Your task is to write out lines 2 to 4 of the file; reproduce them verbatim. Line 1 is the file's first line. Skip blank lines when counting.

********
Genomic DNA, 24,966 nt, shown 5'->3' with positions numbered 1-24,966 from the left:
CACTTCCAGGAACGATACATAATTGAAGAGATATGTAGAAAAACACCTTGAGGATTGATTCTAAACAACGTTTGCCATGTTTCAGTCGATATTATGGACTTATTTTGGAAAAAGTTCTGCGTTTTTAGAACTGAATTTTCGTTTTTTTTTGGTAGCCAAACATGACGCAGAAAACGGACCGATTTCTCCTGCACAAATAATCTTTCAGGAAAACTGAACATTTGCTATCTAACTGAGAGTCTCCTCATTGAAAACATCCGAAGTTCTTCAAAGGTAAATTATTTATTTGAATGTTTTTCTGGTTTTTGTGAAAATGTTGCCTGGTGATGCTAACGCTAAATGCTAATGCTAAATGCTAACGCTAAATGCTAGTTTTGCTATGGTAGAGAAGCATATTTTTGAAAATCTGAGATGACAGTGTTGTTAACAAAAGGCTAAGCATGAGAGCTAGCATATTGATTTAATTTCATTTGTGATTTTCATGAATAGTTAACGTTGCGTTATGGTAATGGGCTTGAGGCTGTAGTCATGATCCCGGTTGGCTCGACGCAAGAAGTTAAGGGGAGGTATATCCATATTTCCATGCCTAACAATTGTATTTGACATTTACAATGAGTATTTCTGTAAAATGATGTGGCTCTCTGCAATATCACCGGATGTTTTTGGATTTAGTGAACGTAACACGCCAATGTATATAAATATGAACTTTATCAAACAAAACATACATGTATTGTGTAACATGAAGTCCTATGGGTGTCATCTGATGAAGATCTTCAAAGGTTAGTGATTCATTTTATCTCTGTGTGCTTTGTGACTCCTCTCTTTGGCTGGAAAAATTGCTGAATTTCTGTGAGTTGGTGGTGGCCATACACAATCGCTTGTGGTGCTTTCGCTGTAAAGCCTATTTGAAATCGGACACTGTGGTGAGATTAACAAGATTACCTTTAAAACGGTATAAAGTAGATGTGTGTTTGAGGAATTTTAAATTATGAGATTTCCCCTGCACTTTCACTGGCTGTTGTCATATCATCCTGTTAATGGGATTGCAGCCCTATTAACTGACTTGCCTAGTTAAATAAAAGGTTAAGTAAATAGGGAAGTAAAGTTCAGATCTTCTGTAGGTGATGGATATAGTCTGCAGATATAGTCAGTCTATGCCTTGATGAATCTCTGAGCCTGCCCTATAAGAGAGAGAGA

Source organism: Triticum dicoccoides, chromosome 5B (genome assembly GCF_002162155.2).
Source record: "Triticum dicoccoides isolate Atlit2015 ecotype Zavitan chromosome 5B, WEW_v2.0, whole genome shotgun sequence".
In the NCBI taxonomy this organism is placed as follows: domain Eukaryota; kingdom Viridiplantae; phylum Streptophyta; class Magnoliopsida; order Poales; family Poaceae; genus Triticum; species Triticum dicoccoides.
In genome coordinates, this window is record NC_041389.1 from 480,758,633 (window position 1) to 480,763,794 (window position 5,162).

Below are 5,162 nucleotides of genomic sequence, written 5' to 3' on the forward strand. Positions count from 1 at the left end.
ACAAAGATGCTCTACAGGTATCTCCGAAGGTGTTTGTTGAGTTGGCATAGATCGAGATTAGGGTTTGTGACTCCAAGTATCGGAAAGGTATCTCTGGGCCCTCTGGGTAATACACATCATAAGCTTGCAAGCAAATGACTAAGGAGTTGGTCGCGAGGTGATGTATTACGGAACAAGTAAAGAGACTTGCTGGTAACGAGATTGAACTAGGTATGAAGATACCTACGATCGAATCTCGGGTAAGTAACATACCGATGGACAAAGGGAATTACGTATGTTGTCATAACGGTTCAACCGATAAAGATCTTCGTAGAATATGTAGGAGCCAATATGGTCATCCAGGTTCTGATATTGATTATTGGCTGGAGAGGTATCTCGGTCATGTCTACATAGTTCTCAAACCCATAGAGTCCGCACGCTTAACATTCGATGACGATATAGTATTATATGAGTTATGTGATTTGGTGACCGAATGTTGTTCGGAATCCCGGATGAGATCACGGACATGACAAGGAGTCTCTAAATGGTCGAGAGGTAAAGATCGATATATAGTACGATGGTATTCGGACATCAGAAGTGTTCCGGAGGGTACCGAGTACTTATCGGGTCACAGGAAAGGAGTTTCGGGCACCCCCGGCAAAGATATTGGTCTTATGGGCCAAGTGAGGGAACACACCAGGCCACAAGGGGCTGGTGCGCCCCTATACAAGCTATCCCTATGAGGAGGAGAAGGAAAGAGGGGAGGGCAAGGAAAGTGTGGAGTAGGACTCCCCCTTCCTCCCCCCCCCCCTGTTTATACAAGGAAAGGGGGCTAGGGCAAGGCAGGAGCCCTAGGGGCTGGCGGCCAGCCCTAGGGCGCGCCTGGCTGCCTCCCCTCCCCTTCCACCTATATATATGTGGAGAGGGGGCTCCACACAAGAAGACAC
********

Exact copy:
CACTTCCAGGAACGATACATAATTGAAGAGATATGTAGAAAAACACCTTGAGGATTGATTCTAAACAACGTTTGCCATGTTTCAGTCGATATTATGGACTTATTTTGGAAAAAGTTCTGCGTTTTTAGAACTGAATTTTCGTTTTTTTTTGGTAGCCAAACATGACGCAGAAAACGGACCGATTTCTCCTGCACAAATAATCTTTCAGGAAAACTGAACATTTGCTATCTAACTGAGAGTCTCCTCATTGAAAACATCCGAAGTTCTTCAAAGGTAAATTATTTATTTGAATGTTTTTCTGGTTTTTGTGAAAATGTTGCCTGGTGATGCTAACGCTAAATGCTAATGCTAAATGCTAACGCTAAATGCTAGTTTTGCTATGGTAGAGAAGCATATTTTTGAAAATCTGAGATGACAGTGTTGTTAACAAAAGGCTAAGCATGAGAGCTAGCATATTGATTTAATTTCATTTGTGATTTTCATGAATAGTTAACGTTGCGTTATGGTAATGGGCTTGAGGCTGTAGTCATGATCCCGGTTGGCTCGACGCAAGAAGTTAAGGGGAGGTATATCCATATTTCCATGCCTAACAATTGTATTTGACATTTACAATGAGTATTTCTGTAAAATGATGTGGCTCTCTGCAATATCACCGGATGTTTTTGGATTTAGTGAACGTAACACGCCAATGTATATAAATATGAACTTTATCAAACAAAACATACATGTATTGTGTAACATGAAGTCCTATGGGTGTCATCTGATGAAGATCTTCAAAGGTTAGTGATTCATTTTATCTCTGTGTGCTTTGTGACTCCTCTCTTTGGCTGGAAAAATTGCTGAATTTCTGTGAGTTGGTGGTGGCCATACACAATCGCTTGTGGTGCTTTCGCTGTAAAGCCTATTTGAAATCGGACACTGTGGTGAGATTAACAAGATTACCTTTAAAACGGTATAAAGTAGATGTGTGTTTGAGGAATTTTAAATTATGAGATTTCCCCTGCACTTTCACTGGCTGTTGTCATATCATCCTGTTAATGGGATTGCAGCCCTATTAACTGACTTGCCTAGTTAAATAAAAGGTTAAGTAAATAGGGAAGTAAAGTTCAGATCTTCTGTAGGTGATGGATATAGTCTGCAGATATAGTCAGTCTATGCCTTGATGAATCTCTGAGCCTGCCCTATAAGAGAGAGAGA

Source organism: Triticum dicoccoides, chromosome 5B (genome assembly GCF_002162155.2).
Source record: "Triticum dicoccoides isolate Atlit2015 ecotype Zavitan chromosome 5B, WEW_v2.0, whole genome shotgun sequence".